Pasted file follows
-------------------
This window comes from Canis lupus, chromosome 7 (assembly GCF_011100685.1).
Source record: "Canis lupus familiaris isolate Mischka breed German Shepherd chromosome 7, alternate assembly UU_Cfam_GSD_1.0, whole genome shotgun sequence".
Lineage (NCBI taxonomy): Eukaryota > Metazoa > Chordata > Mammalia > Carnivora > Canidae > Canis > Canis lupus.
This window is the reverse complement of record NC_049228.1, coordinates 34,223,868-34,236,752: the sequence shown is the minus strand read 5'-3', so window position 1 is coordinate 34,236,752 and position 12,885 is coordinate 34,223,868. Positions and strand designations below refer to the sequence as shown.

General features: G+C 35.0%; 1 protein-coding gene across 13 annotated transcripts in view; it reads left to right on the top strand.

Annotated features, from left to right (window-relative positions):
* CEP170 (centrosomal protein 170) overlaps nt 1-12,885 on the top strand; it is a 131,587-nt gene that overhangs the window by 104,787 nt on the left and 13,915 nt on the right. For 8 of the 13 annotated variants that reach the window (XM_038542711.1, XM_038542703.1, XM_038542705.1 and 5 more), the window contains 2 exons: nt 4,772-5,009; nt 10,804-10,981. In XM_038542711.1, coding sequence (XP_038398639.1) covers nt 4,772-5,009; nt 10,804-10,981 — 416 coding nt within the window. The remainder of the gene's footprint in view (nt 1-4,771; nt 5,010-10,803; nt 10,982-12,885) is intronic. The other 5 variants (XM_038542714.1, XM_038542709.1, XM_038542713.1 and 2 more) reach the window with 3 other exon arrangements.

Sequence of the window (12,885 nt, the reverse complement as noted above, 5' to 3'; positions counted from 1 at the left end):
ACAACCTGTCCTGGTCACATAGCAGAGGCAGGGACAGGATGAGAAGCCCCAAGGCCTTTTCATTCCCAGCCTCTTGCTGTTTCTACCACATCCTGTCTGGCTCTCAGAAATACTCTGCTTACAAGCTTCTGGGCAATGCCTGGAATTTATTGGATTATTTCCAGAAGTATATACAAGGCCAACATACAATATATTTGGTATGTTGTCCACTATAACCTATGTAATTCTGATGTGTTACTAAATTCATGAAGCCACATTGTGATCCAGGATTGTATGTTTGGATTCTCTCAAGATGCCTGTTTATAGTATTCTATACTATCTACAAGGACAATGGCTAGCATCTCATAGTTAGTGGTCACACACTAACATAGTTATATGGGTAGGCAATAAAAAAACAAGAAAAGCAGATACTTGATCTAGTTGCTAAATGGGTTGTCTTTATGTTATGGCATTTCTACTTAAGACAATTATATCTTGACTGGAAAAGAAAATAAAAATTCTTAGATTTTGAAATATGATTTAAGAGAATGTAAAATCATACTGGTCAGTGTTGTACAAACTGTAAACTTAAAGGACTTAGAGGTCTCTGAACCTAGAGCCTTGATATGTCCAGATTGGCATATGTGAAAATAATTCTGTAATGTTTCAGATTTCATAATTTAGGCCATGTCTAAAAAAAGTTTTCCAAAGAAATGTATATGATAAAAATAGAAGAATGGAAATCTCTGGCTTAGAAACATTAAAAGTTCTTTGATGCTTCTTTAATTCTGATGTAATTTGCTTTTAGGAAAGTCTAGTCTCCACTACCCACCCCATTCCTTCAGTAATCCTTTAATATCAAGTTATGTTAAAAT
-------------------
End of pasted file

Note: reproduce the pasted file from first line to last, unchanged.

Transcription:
This window comes from Canis lupus, chromosome 7 (assembly GCF_011100685.1).
Source record: "Canis lupus familiaris isolate Mischka breed German Shepherd chromosome 7, alternate assembly UU_Cfam_GSD_1.0, whole genome shotgun sequence".
Lineage (NCBI taxonomy): Eukaryota > Metazoa > Chordata > Mammalia > Carnivora > Canidae > Canis > Canis lupus.
This window is the reverse complement of record NC_049228.1, coordinates 34,223,868-34,236,752: the sequence shown is the minus strand read 5'-3', so window position 1 is coordinate 34,236,752 and position 12,885 is coordinate 34,223,868. Positions and strand designations below refer to the sequence as shown.

General features: G+C 35.0%; 1 protein-coding gene across 13 annotated transcripts in view; it reads left to right on the top strand.

Annotated features, from left to right (window-relative positions):
* CEP170 (centrosomal protein 170) overlaps nt 1-12,885 on the top strand; it is a 131,587-nt gene that overhangs the window by 104,787 nt on the left and 13,915 nt on the right. For 8 of the 13 annotated variants that reach the window (XM_038542711.1, XM_038542703.1, XM_038542705.1 and 5 more), the window contains 2 exons: nt 4,772-5,009; nt 10,804-10,981. In XM_038542711.1, coding sequence (XP_038398639.1) covers nt 4,772-5,009; nt 10,804-10,981 — 416 coding nt within the window. The remainder of the gene's footprint in view (nt 1-4,771; nt 5,010-10,803; nt 10,982-12,885) is intronic. The other 5 variants (XM_038542714.1, XM_038542709.1, XM_038542713.1 and 2 more) reach the window with 3 other exon arrangements.

Sequence of the window (12,885 nt, the reverse complement as noted above, 5' to 3'; positions counted from 1 at the left end):
ACAACCTGTCCTGGTCACATAGCAGAGGCAGGGACAGGATGAGAAGCCCCAAGGCCTTTTCATTCCCAGCCTCTTGCTGTTTCTACCACATCCTGTCTGGCTCTCAGAAATACTCTGCTTACAAGCTTCTGGGCAATGCCTGGAATTTATTGGATTATTTCCAGAAGTATATACAAGGCCAACATACAATATATTTGGTATGTTGTCCACTATAACCTATGTAATTCTGATGTGTTACTAAATTCATGAAGCCACATTGTGATCCAGGATTGTATGTTTGGATTCTCTCAAGATGCCTGTTTATAGTATTCTATACTATCTACAAGGACAATGGCTAGCATCTCATAGTTAGTGGTCACACACTAACATAGTTATATGGGTAGGCAATAAAAAAACAAGAAAAGCAGATACTTGATCTAGTTGCTAAATGGGTTGTCTTTATGTTATGGCATTTCTACTTAAGACAATTATATCTTGACTGGAAAAGAAAATAAAAATTCTTAGATTTTGAAATATGATTTAAGAGAATGTAAAATCATACTGGTCAGTGTTGTACAAACTGTAAACTTAAAGGACTTAGAGGTCTCTGAACCTAGAGCCTTGATATGTCCAGATTGGCATATGTGAAAATAATTCTGTAATGTTTCAGATTTCATAATTTAGGCCATGTCTAAAAAAAGTTTTCCAAAGAAATGTATATGATAAAAATAGAAGAATGGAAATCTCTGGCTTAGAAACATTAAAAGTTCTTTGATGCTTCTTTAATTCTGATGTAATTTGCTTTTAGGAAAGTCTAGTCTCCACTACCCACCCCATTCCTTCAGTAATCCTTTAATATCAAGTTATGTTAAAAT